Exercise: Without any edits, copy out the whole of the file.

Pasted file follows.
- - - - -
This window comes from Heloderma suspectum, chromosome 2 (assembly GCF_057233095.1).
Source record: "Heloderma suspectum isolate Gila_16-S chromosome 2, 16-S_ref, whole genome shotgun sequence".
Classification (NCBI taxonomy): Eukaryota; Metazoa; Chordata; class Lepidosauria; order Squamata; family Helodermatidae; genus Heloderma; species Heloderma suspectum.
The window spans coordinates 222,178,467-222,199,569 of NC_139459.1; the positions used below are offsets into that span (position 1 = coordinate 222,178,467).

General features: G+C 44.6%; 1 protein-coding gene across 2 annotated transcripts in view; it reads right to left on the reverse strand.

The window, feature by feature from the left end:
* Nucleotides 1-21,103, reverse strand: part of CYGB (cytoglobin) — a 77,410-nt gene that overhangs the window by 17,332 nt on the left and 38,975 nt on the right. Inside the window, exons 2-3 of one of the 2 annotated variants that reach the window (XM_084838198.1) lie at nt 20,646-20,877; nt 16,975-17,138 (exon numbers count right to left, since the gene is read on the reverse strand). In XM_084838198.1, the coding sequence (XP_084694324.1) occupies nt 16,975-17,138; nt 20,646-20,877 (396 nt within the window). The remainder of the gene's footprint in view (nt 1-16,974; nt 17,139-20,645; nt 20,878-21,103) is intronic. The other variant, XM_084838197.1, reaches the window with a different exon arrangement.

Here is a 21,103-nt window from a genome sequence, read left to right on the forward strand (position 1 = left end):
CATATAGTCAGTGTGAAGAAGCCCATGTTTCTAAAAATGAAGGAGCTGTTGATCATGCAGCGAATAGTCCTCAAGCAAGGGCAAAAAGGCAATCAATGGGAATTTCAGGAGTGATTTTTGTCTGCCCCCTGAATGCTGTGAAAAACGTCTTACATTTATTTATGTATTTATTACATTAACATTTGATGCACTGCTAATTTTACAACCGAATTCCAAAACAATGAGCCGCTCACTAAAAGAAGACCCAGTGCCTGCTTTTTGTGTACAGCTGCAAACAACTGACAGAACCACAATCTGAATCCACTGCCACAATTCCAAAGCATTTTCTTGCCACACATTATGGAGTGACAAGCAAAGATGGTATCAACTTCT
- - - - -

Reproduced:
This window comes from Heloderma suspectum, chromosome 2 (assembly GCF_057233095.1).
Source record: "Heloderma suspectum isolate Gila_16-S chromosome 2, 16-S_ref, whole genome shotgun sequence".
Classification (NCBI taxonomy): Eukaryota; Metazoa; Chordata; class Lepidosauria; order Squamata; family Helodermatidae; genus Heloderma; species Heloderma suspectum.
The window spans coordinates 222,178,467-222,199,569 of NC_139459.1; the positions used below are offsets into that span (position 1 = coordinate 222,178,467).

General features: G+C 44.6%; 1 protein-coding gene across 2 annotated transcripts in view; it reads right to left on the reverse strand.

The window, feature by feature from the left end:
* Nucleotides 1-21,103, reverse strand: part of CYGB (cytoglobin) — a 77,410-nt gene that overhangs the window by 17,332 nt on the left and 38,975 nt on the right. Inside the window, exons 2-3 of one of the 2 annotated variants that reach the window (XM_084838198.1) lie at nt 20,646-20,877; nt 16,975-17,138 (exon numbers count right to left, since the gene is read on the reverse strand). In XM_084838198.1, the coding sequence (XP_084694324.1) occupies nt 16,975-17,138; nt 20,646-20,877 (396 nt within the window). The remainder of the gene's footprint in view (nt 1-16,974; nt 17,139-20,645; nt 20,878-21,103) is intronic. The other variant, XM_084838197.1, reaches the window with a different exon arrangement.

Here is a 21,103-nt window from a genome sequence, read left to right on the forward strand (position 1 = left end):
CATATAGTCAGTGTGAAGAAGCCCATGTTTCTAAAAATGAAGGAGCTGTTGATCATGCAGCGAATAGTCCTCAAGCAAGGGCAAAAAGGCAATCAATGGGAATTTCAGGAGTGATTTTTGTCTGCCCCCTGAATGCTGTGAAAAACGTCTTACATTTATTTATGTATTTATTACATTAACATTTGATGCACTGCTAATTTTACAACCGAATTCCAAAACAATGAGCCGCTCACTAAAAGAAGACCCAGTGCCTGCTTTTTGTGTACAGCTGCAAACAACTGACAGAACCACAATCTGAATCCACTGCCACAATTCCAAAGCATTTTCTTGCCACACATTATGGAGTGACAAGCAAAGATGGTATCAACTTCT